2. Clark’s Grebe
3. American White Pelican
4. Double-crested Cormorant
5. Great Blue Heron
6. Great Egret
7. Canada Goose
8. Green-winged Teal
9. American Wigeon
10.Blue-winged Teal
11. Wood Duck
12. Mallard
13. Northern Shoveler
14. Northern Pintail
15. Turkey Vulture
16. Bald Eagle
17. Osprey
18. MISSISSIPPI KITE*
19. Northern Harrier
20. Swainson’s Hawk
21. Red-tailed Hawk
22. FERRUGINOUS HAWK*
23. Sharp-shinned Hawk
24. Cooper’s Hawk
25. American Kestrel
26. PRAIRIE FALCON*
27. Peregrine Falcon
28. American Coot
29. Killdeer
30. American Golden-plover
31. Least Sandpiper
32. Spotted Sandpiper
33. Baird’s Sandpiper
34. LONG-BILLED CURLEW*
35. Marbled Godwit
36. Greater Yellowlegs
37. Lesser Yellowlegs
38. Franklin’s Gull
39. Ring-billed Gull
40. California Gull
41. Black Tern
42. Forster’s Tern
43. Rock Dove
44. Mourning Dove
45. Eurasian Collared Dove
46. Yellow-billed Cuckoo
47. Burrowing Owl
48. Eastern Screech-owl
49. Great Horned Owl
50. Chimney Swift
51. White-throated Swift
52. Chimney Swift
53. BROAD-TAILED HUMMINGBIRD*
54. Rufous Hummingbird
55. CALLIOPE HUMMINGBIRD*
56. Ruby-throated Hummingbird
57. Red-headed Woodpecker
58. Northern Flicker
59. RED-NAPED SAPSUCKER*
60. Downy Woodpecker
61. Hairy Woodpecker
62. LADDER-BACKED WOODPECKER*
63. Pileated Woodpecker
64. Mountain Chickadee
65. Black-capped Chickadee
66. Carolina Chickadee
67. White-breasted Nuthatch
68. Pygmy Nuthatch
69. Bushtit
70. WESTERN WOOD PEWEE*
71. Olive-sided Flycatcher
72. Say’s Phoebe
73. Western Kingbird
74. Eastern Kingbird
75. CASSIN’S KINGBIRD*
76. Scissor-tailed Flycatcher
77. Horned Lark
78. Barn Swallow
79. Blue Jay
80. Stellar’s Jay
81. WESTERN SCRUB-JAY*
82. American Crow
83. Fish Crow
84. Black-billed Magpie
85. Common Raven
86. CHIHUAHUAN RAVEN*
87. Rock Wren
88. House Wren
89. Carolina Wren
90. American Dipper
91. Blue-gray Gnatcatcher
92. Mountain Bluebird
93. WESTERN BLUEBIRD*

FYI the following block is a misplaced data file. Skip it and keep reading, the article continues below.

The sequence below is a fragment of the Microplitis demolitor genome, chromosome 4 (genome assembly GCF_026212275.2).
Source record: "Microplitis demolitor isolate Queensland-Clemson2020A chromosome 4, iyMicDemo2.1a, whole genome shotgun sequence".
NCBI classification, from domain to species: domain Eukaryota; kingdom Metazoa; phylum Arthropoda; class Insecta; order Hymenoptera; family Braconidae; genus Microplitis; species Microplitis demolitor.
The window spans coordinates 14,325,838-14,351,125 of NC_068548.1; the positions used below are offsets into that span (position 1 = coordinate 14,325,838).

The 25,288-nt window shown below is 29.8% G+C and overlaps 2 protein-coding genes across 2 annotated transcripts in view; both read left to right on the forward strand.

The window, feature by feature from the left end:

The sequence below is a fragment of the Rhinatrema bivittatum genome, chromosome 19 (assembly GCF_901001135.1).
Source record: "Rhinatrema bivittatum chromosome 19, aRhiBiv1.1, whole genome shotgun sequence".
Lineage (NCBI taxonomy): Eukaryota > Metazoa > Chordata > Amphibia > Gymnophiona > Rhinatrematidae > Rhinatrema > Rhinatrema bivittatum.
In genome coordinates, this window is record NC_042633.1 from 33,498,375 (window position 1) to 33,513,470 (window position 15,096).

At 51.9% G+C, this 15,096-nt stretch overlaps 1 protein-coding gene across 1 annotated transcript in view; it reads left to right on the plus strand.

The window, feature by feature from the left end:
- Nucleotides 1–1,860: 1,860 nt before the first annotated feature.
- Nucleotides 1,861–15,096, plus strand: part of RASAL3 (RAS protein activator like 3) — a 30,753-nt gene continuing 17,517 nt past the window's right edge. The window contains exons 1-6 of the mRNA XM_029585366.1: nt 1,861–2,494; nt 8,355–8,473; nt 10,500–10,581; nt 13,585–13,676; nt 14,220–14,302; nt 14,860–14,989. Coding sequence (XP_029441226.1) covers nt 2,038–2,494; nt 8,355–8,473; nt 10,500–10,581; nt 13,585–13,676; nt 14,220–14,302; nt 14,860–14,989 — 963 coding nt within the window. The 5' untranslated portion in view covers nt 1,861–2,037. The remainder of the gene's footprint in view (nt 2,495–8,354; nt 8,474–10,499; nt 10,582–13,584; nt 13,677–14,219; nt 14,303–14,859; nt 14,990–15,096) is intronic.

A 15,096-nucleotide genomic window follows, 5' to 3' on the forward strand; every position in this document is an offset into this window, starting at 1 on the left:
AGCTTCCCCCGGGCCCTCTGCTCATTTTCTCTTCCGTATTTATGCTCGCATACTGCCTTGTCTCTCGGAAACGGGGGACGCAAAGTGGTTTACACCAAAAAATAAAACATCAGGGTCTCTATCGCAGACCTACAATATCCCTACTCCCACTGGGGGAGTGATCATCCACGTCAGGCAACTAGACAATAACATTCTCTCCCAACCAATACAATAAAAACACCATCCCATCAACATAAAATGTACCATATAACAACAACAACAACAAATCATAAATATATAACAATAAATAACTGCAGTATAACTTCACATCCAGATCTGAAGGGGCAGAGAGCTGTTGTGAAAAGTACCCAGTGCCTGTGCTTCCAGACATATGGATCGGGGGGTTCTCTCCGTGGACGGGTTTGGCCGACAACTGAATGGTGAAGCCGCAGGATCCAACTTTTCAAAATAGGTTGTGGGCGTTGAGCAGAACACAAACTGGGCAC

94. Eastern Bluebird
95. Townsend’s Solitaire
96. Swainson’s Thrush
97. American Robin
98. SAGE THRASHER*
99. Brown Thrasher
100. Gray Catbird
101. Cedar Waxwing
102. Northern Mockingbird
103. Loggerhead Shrike
104. European Starling
105. PLUMBEOUS VIREO*
106. Philadelphia Vireo
107. Red-eyed Vireo
108. Yellow Warbler
109. Yellow-rumped Warbler
110. Wilson’s Warbler
111. Pine Warbler
112. Nashville Warbler
113. Tennessee Warbler
114. Magnolia Warbler
115. American Redstart
116. Blackburnian Warbler
117. Black-throated Green Warbler
118. Scarlet Tanager
119. Western Tanager
120. Green-tailed Towhee
121. Spotted Towhee
122. Eastern Towhee
123. Chipping Sparrow
124. Song Sparrow
125. Clay-colored Sparrow
126. Field Sparrow
127. Vesper Sparrow
128. Lark Sparrow
129. Lark Bunting
130. White-crowned Sparrow
131. Western Meadowlark
132. Eastern Meadowlark
133. Yellow-headed Blackbird
134. Red-winged Blackbird
135. Common Grackle
136. Great-tailed Grackle
137. Brown-headed Cowbird
138. Baltimore Oriole
139. Orchard Oriole
140. House Finch
141. Lesser Goldfinch
142. American Goldfinch
143. Pine Siskin
144. EURASIAN TREE SPARROW*
145. House Sparrow

9 Responses to Colorado ’13

  1. Ken says:

    John, I wish I knew you were going to the Pawneee Grasslands. Years ago Joan and I stayed at an excellent B&B at a ranch there and I have returned several times when I was in the area. The hospitality is outstanding as is the food and friendship of the owners. Be sure to let me know if you ever get that way again. Their place is called The West Pawnee Ranch B&B and her name is Louanne Timm.

    I hope the rest of the trip goes well for you all.

  2. Thanks Ken, It is now much better, we are in New Mexico and the rain has finally stopped here. John

  3. Cathy Dawkins says:

    John – Glad to see you’re out of CO…the news from there just seems to get worse and worse and I was, frankly, a little nervous about you!

    • Cathy,
      Thank you so much for your concern. We had some hairy moments, but fortunately made a quick decision to get out that morning before It got worse. If we hadn’t left when we did, we would have been stuck there indefinitely. All is well now, and I will be home in a couple of days. Thank you again, John

  4. Truth Muller says:

    John,

    Thanks so much for sharing all these great photos and stories! Glad you guys finally escaped the rainy weather. I was unaware that the US had wild tarantulas!

  5. Love the Scissor-tailed Flycatcher – great shot!